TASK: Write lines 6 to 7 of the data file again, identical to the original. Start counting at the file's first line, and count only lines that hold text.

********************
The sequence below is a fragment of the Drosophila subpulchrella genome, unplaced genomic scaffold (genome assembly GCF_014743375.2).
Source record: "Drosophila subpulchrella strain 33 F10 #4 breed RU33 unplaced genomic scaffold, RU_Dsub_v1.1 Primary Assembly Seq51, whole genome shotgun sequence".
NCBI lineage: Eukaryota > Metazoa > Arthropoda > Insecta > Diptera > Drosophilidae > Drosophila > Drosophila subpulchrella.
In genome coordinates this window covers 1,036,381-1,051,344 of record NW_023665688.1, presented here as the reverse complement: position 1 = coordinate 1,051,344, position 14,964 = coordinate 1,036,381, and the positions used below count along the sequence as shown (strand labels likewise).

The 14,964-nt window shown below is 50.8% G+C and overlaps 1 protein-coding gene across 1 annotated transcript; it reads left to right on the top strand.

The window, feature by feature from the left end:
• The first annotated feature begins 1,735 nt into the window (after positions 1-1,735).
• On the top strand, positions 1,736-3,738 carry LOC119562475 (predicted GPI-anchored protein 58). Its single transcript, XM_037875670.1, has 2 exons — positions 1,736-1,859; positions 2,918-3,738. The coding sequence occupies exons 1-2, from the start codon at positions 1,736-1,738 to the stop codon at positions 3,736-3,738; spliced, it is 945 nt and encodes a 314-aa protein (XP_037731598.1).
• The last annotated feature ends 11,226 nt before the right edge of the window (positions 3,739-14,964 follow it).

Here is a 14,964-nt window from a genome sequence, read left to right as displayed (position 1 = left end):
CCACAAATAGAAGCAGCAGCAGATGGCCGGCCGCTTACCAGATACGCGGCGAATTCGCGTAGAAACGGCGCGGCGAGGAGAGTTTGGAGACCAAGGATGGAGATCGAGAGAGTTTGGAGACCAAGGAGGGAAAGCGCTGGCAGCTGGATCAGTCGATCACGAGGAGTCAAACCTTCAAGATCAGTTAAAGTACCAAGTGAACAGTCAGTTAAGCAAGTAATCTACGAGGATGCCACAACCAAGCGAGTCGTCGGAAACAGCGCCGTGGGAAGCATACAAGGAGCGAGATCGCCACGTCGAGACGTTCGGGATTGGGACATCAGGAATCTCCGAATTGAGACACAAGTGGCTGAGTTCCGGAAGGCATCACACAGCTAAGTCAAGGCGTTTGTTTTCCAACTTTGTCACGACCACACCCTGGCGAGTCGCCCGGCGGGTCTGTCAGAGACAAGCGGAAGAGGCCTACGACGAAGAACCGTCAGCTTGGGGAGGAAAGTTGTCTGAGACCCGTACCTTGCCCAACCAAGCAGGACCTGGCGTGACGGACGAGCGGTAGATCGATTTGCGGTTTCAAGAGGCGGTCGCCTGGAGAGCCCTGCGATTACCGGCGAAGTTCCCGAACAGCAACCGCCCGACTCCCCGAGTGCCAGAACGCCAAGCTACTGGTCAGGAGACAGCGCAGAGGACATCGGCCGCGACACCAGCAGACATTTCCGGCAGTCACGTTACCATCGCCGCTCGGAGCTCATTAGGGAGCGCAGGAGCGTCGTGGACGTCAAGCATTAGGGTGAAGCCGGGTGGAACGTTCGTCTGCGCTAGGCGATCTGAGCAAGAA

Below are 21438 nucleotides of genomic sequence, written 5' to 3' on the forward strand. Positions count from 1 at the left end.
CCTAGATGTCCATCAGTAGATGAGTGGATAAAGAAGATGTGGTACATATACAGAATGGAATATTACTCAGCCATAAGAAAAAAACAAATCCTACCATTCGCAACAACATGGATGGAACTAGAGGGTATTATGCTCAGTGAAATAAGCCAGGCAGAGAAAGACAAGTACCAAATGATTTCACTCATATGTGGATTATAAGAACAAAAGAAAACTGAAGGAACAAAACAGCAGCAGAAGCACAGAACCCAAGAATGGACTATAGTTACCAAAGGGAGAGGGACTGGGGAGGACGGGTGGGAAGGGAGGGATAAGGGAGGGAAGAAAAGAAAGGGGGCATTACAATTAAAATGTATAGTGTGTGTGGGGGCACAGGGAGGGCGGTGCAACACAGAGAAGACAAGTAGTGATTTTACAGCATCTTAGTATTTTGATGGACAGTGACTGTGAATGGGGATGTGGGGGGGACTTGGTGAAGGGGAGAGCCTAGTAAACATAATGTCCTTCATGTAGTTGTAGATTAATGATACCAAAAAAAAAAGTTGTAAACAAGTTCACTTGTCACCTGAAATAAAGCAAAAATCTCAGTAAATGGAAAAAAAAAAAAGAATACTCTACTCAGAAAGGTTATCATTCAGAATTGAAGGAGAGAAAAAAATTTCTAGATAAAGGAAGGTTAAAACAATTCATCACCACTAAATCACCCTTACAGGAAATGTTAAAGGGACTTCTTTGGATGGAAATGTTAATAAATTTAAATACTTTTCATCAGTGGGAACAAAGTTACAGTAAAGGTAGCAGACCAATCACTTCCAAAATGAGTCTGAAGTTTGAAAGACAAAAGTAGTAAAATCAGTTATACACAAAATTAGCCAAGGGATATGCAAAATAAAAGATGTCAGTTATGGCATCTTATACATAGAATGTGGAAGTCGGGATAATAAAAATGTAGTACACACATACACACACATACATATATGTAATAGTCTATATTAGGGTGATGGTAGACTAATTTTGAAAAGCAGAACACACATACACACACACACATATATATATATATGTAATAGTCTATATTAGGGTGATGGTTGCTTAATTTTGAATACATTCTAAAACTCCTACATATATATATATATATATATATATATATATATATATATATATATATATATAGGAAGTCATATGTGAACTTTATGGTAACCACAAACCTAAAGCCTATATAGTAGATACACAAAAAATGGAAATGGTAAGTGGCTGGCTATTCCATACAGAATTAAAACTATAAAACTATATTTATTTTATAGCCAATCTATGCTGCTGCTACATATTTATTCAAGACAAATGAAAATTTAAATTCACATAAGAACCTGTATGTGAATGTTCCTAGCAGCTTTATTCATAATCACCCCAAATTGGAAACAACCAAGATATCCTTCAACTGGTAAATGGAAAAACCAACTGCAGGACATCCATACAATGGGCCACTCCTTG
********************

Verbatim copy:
The window, feature by feature from the left end:
• The first annotated feature begins 1,735 nt into the window (after positions 1-1,735).